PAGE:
What are common themes in The Lovely Bones and The Memory Keeper's Daughter?

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Noelle Thompson eNotes educator| Certified Educator

What a great question!  In first looking at the two novels, there might not seem to be many common themes, but there are.  In fact, there are at least two: the theme of secrecy and the theme of childhood tragedy.

Let's take the theme of secrecy first.  In The Lovely Bones, Susie Salmon is raped and murdered in the early seventies.  It is, of course, the character of George Harvey who has the issue with secrecy.  Being a serial killer who lures Susie into his makeshift abode in the middle of a field before raping and killing her, he must keep his actions, his place of operation, and in fact his life a secret.  Here is how the secret ends up affecting George Harvey:

A moment later, the icicle fell. They heavy coldness of it threw him off balance just enough for him to stumble and pitch forward. It would be weeks before the snow in the ravine melted enough to uncover him.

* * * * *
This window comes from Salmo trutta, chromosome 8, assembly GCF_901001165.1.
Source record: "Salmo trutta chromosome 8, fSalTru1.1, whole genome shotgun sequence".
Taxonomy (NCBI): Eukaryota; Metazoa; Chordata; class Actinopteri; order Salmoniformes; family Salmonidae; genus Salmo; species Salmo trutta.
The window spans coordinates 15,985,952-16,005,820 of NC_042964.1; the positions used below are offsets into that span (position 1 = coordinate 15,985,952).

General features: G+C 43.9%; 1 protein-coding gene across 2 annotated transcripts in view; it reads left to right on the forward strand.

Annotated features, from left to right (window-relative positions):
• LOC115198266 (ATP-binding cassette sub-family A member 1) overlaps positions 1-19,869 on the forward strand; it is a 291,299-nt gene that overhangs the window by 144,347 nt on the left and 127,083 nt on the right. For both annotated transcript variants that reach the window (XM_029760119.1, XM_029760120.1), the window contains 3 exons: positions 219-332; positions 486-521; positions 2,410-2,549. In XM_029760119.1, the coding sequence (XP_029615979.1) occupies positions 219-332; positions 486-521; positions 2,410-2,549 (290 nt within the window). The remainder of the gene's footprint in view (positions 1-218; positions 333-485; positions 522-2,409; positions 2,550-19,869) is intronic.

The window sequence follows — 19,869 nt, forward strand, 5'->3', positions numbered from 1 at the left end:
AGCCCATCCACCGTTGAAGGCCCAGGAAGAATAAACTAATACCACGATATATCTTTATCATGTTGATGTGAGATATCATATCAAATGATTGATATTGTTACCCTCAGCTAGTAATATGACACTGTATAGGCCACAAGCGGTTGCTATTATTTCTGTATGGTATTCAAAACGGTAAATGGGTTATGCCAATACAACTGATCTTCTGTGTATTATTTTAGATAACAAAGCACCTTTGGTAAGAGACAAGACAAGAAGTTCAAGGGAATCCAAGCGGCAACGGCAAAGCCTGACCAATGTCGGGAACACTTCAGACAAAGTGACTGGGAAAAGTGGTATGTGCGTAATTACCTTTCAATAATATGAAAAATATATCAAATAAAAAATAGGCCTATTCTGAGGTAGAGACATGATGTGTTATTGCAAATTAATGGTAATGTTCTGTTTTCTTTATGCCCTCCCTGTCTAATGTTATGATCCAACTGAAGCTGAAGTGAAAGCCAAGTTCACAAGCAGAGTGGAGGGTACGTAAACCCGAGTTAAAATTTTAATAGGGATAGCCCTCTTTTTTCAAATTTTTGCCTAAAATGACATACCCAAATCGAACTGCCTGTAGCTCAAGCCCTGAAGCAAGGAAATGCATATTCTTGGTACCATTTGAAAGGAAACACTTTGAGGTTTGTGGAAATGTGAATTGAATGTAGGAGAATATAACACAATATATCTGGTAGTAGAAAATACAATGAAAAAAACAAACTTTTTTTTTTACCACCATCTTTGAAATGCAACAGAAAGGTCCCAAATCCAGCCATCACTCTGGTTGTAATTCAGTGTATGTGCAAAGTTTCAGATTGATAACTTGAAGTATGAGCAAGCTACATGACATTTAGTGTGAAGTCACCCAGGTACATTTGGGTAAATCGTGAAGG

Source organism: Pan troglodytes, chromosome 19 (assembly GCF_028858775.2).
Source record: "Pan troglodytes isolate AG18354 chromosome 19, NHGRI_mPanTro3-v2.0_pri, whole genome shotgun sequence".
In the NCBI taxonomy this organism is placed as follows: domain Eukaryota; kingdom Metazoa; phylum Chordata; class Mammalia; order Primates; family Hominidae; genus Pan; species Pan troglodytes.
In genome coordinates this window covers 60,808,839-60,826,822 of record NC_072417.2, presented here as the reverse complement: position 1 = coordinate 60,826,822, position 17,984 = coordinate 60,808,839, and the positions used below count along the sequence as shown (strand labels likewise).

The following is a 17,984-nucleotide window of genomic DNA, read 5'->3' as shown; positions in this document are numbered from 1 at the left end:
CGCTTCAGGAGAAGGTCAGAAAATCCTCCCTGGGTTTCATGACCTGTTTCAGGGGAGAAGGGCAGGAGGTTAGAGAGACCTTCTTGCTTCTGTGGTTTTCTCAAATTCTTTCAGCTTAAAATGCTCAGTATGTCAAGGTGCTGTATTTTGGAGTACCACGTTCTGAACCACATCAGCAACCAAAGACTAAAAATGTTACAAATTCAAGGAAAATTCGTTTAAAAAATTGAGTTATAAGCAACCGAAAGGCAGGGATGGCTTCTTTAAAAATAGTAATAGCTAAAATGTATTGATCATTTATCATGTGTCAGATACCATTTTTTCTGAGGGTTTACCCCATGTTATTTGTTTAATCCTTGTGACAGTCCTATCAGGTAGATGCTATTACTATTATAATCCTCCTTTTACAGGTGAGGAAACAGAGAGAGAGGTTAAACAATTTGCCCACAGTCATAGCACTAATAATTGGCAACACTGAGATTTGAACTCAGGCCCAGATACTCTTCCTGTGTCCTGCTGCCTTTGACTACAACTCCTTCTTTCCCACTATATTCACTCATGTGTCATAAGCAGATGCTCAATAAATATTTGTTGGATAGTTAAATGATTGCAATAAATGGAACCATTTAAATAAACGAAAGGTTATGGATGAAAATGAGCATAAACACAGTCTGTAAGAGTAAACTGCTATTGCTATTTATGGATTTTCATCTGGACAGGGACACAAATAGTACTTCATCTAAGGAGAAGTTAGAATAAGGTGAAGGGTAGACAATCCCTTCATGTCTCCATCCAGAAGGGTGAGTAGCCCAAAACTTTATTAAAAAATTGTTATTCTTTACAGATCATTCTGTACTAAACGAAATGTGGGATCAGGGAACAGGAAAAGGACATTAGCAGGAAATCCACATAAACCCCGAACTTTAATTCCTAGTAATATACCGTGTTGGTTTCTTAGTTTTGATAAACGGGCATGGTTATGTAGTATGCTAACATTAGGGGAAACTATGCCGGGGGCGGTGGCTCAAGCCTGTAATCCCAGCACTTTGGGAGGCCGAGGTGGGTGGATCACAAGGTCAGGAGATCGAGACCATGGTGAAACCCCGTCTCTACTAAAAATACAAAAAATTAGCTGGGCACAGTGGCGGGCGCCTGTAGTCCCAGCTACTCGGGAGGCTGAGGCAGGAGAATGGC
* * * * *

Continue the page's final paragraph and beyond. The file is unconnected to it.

He lives as "a neighbor" to everyone in Susie's neighborhood and seems to be a very innocuous person, but lives with a big secret.  In The Memory Keeper's Daughter, the theme of secrecy is based around the life of Dr. David Henry.  When his wife, Nora, has twins (which was unexpected) and one of the twins has the tell-tale signs of Down syndrome, David THINKS he gives the daughter away to an institution.  (The truth is that Caroline, a nurse at the hospital, raises Phoebe on her own.)  David then tells the family that the baby girl twin has died.  This secret tears their family apart.

Now let's approach the theme of tragedy from a parental point of view.  In The Lovely Bones, Susie Salmon is murdered and the family goes through all of the typical emotions of horror, grief, anger, acceptance, etc.  Susie's death doesn't tear the family apart, but affects the family to no end.  In The Memory Keeper's Daughter, the theme of parental tragedy is based on the supposed death of the girl twin (which isn't reality) and the secret that David keeps from the family.  Nora goes through all the grief and anger about her daughter's "death," but then finds her husband has locked himself into an emotional prison. Why?  Not only because of the guilt of the secret, but also because of this fact that Caroline is finally able to tell him:

You missed a lot of heartache, sure. But David, you missed a lot of joy.

Meanwhile, David loses himself with his music.  David's secret absolutely destroys the family.